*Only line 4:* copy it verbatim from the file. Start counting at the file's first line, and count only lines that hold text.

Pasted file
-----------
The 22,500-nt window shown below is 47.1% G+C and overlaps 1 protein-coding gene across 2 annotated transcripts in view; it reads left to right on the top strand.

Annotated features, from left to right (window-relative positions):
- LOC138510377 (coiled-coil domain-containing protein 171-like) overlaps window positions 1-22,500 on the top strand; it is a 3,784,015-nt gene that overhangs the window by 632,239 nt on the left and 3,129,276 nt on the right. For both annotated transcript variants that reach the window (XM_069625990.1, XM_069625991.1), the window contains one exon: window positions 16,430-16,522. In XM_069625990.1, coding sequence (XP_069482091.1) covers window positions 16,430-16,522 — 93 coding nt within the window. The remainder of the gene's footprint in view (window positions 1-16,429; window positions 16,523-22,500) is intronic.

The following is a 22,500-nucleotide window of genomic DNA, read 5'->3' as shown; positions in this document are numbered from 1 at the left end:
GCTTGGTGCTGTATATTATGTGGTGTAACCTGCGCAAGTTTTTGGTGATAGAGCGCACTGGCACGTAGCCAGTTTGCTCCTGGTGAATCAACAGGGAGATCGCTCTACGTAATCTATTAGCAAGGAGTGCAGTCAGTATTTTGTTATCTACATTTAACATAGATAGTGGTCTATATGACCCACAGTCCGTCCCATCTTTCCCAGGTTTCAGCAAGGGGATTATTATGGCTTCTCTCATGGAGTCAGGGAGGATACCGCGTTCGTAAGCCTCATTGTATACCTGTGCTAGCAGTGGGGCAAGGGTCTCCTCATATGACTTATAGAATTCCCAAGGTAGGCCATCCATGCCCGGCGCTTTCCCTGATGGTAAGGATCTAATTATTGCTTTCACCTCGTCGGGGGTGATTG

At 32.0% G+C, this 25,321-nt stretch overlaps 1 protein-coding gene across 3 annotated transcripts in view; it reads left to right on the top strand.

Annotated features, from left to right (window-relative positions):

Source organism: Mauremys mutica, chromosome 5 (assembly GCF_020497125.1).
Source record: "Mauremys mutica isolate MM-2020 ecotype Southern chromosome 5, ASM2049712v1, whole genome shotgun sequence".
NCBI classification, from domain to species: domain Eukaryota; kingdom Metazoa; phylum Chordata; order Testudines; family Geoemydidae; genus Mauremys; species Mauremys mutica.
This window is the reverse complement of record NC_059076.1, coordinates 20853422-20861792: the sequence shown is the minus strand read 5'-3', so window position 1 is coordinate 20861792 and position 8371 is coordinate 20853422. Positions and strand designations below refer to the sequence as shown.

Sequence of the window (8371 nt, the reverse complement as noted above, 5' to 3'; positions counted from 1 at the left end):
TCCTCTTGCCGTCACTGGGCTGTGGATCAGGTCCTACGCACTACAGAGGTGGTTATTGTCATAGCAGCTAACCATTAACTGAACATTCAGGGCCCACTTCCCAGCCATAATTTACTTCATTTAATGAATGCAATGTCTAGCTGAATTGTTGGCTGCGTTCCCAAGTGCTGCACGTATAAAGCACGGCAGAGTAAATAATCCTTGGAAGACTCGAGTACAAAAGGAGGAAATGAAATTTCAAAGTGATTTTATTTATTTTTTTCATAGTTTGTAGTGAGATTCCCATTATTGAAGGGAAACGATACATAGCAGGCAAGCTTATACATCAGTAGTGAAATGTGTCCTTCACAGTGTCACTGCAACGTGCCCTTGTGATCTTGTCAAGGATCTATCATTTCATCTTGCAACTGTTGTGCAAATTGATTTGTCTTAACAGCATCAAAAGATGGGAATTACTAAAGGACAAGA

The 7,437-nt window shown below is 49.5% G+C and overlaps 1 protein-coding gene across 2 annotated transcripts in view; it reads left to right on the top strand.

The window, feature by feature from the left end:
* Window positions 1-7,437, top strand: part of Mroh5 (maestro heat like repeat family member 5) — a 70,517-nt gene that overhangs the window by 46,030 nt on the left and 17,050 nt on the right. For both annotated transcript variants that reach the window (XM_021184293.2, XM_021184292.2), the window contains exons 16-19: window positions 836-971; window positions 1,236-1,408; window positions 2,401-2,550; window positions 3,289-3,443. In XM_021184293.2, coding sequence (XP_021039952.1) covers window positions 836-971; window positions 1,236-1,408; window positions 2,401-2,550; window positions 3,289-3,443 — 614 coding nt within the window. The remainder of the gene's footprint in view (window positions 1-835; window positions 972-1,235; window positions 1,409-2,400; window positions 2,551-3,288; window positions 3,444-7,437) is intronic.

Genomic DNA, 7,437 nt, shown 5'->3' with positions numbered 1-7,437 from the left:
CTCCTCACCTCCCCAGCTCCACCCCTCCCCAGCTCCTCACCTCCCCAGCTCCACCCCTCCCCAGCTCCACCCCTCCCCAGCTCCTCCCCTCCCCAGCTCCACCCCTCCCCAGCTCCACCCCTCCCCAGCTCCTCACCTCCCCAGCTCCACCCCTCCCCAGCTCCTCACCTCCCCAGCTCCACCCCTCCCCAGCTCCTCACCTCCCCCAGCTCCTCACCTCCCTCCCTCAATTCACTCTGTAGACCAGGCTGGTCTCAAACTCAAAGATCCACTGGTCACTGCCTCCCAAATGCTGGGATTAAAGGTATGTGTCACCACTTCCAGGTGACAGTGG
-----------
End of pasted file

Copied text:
The following is a 22,500-nucleotide window of genomic DNA, read 5'->3' as shown; positions in this document are numbered from 1 at the left end: